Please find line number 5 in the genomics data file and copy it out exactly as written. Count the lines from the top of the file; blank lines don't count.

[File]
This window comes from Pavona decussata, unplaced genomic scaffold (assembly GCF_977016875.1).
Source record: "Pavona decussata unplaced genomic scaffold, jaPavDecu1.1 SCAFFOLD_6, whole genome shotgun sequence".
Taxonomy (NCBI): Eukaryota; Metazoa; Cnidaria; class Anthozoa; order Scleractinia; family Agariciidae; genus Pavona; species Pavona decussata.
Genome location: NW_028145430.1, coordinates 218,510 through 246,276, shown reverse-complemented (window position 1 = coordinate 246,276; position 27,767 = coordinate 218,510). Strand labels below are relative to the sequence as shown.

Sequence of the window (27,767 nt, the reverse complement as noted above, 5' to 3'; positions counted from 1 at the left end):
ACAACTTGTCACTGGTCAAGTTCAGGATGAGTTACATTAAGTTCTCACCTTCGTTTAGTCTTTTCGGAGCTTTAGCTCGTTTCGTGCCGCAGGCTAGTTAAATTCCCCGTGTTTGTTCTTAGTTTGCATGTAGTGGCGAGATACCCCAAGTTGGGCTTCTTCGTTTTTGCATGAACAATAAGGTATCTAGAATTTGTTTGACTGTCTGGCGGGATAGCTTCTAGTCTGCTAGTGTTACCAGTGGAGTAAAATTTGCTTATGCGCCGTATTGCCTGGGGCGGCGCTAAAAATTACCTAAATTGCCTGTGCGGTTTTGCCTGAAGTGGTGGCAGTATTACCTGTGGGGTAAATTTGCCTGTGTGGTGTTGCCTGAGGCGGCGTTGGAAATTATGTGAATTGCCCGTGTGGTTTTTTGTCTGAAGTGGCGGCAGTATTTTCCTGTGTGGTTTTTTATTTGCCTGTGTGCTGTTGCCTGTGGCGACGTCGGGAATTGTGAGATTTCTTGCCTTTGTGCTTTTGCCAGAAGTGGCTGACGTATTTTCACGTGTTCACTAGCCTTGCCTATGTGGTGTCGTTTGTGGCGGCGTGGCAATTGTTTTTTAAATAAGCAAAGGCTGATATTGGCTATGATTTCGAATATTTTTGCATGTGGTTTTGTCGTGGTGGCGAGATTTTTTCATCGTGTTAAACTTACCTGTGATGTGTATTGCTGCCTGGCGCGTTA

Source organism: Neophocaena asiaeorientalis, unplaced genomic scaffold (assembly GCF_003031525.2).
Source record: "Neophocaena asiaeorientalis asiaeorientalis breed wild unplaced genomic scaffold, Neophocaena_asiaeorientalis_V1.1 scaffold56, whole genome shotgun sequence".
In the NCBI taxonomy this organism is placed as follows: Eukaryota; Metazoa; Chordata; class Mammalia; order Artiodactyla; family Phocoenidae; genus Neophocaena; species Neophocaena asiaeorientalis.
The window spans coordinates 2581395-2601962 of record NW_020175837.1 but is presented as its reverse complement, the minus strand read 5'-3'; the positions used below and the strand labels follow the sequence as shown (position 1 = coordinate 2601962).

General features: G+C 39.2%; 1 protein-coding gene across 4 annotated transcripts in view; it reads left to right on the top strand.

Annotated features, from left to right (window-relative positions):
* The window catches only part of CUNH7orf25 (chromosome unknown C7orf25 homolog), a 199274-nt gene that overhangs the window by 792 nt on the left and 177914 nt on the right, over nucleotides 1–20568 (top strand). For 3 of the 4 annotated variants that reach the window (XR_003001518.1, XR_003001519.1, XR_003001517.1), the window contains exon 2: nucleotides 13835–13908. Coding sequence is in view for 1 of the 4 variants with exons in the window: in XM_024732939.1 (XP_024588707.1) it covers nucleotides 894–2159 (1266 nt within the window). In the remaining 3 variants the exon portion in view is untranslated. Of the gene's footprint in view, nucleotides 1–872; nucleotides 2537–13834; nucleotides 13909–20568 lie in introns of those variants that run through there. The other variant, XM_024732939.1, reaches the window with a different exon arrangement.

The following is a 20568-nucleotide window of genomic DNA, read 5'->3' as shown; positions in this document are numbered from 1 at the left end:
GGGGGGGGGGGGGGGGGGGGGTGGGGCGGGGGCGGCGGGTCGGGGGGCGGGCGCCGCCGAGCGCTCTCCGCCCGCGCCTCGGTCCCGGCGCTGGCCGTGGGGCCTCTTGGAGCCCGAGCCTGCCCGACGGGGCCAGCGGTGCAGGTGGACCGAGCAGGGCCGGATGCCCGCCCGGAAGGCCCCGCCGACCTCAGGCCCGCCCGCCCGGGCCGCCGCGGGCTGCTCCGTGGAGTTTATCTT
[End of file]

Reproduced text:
Sequence of the window (27,767 nt, the reverse complement as noted above, 5' to 3'; positions counted from 1 at the left end):